Third Quarter 2017 Investment Update
November 14, 2017
There seems to be no stopping the upward momentum of stocks both domestically and overseas. We continue to ride the rising wave of synchronized global expansion that we have discussed in earlier communications. That, combined with an easy liquidity environment and extremely low market and economic volatility, can lull investors into complacency. We have yet to see a month of negative S&P 500 returns in 2017. According to Hartford Fund’s research, we have never experienced a full calendar year without at least one down month which begs the question: Are we about to chart new territory or will we see a resurgence of choppiness or even a sell-off greater than the tepid 3% which has been our largest drawdown to date in 2017? It’s impossible to know without a crystal ball, but we’d place our bet on at least one down month before year end.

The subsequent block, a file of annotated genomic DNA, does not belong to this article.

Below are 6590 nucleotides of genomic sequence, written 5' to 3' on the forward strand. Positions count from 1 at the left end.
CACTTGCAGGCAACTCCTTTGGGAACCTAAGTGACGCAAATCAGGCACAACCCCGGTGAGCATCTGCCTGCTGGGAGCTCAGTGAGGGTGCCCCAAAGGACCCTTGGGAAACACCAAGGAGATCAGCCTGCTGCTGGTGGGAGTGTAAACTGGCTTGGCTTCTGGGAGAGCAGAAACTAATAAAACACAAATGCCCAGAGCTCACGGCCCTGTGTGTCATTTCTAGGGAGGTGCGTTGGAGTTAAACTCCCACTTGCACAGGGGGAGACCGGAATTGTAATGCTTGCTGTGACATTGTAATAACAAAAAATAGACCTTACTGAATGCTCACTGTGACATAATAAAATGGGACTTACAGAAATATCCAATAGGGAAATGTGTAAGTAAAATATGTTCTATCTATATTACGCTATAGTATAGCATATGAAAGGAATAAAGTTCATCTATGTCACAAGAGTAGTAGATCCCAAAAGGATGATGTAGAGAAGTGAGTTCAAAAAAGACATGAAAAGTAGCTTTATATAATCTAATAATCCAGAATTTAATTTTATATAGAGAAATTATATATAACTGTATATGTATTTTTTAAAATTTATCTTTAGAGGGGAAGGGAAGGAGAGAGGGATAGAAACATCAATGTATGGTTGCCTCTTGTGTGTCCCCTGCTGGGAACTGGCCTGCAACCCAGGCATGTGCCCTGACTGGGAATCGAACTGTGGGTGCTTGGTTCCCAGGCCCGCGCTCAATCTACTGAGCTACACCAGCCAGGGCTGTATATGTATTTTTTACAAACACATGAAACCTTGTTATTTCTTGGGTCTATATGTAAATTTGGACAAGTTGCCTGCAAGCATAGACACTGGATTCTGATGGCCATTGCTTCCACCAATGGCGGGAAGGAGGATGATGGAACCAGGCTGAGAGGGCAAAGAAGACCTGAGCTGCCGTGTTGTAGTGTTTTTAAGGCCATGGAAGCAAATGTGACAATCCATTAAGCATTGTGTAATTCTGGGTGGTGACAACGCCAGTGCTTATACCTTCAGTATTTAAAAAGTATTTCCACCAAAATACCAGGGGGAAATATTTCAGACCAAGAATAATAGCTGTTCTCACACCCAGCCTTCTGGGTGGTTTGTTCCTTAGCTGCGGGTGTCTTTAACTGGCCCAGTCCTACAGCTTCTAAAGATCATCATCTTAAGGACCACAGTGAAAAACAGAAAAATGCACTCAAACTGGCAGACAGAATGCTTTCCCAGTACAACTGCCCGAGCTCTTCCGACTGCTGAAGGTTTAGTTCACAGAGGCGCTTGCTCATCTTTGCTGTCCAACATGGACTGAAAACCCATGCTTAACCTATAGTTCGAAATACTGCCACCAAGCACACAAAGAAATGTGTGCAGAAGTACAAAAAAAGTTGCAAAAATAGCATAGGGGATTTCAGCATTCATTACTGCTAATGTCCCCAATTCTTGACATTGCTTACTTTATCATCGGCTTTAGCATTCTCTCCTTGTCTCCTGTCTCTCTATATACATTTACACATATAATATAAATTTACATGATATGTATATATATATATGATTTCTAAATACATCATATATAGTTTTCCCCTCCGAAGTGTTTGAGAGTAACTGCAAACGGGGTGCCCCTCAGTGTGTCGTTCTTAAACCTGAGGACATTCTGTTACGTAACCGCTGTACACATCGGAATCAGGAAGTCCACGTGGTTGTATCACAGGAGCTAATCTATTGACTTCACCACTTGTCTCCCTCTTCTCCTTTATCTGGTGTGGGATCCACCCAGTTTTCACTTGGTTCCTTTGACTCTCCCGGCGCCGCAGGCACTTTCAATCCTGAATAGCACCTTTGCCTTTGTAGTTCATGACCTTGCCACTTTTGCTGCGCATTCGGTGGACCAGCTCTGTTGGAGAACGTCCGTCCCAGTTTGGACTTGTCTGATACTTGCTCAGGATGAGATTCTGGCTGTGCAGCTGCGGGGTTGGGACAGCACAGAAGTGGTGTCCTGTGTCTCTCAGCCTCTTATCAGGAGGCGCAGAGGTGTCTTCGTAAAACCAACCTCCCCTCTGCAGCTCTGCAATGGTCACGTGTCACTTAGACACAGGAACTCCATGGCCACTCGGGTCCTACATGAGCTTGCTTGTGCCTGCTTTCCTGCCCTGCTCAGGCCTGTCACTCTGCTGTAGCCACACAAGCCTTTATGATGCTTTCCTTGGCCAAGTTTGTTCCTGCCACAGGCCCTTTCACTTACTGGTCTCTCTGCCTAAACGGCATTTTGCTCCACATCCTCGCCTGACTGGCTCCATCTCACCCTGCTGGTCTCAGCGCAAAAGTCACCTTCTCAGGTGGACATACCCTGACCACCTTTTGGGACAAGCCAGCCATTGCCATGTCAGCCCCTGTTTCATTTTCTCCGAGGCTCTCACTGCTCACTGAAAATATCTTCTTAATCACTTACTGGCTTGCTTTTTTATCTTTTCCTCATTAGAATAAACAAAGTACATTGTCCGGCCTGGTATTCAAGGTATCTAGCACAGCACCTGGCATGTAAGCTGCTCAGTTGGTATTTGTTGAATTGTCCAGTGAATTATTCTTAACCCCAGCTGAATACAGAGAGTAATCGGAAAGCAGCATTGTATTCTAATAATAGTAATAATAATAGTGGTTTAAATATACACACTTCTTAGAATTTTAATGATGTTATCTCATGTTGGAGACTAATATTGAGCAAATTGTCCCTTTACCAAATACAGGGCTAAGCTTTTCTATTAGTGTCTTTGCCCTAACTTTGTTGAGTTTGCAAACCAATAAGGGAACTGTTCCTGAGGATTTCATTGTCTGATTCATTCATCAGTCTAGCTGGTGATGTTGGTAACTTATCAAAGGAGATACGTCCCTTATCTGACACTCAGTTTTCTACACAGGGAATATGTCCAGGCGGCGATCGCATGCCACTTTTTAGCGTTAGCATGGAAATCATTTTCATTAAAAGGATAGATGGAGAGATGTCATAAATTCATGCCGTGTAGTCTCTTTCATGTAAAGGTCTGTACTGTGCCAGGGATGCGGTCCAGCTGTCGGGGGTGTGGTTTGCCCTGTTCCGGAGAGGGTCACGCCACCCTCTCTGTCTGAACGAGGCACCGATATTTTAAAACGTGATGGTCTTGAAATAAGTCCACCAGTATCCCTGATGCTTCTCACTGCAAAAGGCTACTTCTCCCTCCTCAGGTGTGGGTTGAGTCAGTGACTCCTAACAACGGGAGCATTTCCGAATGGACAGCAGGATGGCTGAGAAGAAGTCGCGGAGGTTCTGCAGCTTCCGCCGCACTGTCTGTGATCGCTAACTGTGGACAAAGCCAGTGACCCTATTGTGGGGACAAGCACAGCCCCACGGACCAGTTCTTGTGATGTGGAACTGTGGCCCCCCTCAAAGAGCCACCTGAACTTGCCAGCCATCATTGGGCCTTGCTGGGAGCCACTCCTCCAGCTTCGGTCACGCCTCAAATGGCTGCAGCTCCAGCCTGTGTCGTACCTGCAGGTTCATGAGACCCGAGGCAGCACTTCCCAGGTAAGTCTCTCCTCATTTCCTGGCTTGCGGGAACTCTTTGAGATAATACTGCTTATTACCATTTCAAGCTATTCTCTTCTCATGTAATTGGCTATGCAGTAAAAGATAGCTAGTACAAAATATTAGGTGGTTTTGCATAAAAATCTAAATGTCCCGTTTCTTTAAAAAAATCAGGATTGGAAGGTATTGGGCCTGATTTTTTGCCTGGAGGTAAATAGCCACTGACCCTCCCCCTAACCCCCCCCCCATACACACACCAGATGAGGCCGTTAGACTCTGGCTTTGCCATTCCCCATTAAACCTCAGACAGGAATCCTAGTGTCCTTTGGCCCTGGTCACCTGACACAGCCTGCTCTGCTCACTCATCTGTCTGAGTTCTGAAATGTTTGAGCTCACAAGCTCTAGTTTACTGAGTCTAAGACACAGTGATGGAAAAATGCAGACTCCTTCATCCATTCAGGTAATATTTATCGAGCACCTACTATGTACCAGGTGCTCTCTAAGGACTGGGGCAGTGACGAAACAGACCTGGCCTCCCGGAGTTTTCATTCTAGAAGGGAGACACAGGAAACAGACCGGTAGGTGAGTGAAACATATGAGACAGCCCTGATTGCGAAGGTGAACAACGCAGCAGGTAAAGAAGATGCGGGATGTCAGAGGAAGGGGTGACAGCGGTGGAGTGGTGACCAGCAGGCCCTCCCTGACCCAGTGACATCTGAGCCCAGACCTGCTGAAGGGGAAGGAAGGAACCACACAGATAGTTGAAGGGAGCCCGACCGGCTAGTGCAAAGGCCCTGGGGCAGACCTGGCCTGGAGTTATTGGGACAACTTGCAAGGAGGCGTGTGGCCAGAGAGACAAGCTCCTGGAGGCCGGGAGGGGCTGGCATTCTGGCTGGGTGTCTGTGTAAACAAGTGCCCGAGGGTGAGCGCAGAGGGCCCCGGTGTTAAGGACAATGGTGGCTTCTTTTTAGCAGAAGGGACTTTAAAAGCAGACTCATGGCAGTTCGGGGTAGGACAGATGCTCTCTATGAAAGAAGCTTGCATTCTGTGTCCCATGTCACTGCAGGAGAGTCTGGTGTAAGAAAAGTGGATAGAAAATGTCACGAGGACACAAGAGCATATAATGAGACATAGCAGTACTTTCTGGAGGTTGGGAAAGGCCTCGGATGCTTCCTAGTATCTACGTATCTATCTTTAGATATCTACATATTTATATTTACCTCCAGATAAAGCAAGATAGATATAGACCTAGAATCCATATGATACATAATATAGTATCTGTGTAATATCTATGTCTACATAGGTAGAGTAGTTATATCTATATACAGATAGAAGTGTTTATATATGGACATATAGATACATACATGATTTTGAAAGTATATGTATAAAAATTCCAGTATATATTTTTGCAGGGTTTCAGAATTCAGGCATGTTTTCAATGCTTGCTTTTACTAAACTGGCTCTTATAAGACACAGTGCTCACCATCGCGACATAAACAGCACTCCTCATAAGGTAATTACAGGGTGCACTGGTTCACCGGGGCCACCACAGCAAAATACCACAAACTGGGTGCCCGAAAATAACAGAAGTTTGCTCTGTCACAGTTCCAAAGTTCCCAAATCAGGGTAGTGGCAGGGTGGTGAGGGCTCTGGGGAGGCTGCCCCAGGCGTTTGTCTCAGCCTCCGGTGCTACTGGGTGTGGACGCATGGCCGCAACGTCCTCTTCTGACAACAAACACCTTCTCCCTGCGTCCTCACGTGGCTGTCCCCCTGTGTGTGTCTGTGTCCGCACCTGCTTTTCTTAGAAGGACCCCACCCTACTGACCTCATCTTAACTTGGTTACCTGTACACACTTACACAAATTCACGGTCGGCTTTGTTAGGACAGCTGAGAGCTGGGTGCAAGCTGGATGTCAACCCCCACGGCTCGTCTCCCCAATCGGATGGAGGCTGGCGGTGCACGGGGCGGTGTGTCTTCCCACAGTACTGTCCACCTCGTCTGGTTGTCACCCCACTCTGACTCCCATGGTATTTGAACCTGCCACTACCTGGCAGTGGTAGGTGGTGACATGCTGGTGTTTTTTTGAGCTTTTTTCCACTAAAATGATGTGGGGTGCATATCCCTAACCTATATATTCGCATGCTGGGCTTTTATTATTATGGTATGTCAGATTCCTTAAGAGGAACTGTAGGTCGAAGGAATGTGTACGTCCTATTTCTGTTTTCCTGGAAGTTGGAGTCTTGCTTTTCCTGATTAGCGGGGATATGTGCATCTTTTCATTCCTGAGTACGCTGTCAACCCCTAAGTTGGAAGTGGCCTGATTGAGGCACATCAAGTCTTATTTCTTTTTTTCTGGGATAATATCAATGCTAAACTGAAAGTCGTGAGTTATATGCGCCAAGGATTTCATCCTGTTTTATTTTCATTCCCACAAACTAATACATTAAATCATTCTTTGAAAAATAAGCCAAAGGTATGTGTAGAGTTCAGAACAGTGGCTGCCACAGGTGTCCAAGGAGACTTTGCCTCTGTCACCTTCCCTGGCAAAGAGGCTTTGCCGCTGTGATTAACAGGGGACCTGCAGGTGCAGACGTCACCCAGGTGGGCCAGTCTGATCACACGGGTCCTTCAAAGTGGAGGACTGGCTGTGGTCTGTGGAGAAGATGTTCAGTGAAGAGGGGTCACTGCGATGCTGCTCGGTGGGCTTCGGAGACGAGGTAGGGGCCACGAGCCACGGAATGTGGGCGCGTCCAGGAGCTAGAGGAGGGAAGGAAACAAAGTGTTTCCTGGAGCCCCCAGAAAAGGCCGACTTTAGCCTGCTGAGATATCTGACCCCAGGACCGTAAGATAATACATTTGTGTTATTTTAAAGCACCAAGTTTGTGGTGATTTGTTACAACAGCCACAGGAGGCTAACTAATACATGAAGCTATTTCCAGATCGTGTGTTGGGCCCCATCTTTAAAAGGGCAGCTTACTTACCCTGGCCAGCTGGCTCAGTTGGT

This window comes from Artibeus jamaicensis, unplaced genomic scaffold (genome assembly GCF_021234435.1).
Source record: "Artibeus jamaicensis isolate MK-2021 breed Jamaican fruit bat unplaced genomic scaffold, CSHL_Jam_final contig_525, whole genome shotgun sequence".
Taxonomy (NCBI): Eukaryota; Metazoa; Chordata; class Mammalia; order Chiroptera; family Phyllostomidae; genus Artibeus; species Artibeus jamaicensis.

Third quarter 2017 saw a series of record all-time highs in both large-cap and small-cap stocks. The S&P 500 added 4.5%, bringing its year-to-date return to a strong 14.2%. Small-cap stocks showed even more strength during the quarter due primarily to the release of the Republican tax reform plan. Smaller companies, on average, have higher effective tax rates than larger companies which makes them larger beneficiaries of anticipated lower corporate tax rates. In response to tax reform announcements, the Russell 2000 returned a lofty 5.7% with all of the gains for the quarter coming in September. YTD, small-caps have returned 10.9%. By style, Growth extended its year-to-date outperformance over Value as investors focused on which companies delivered the greatest earnings momentum during this later stage of our expansion.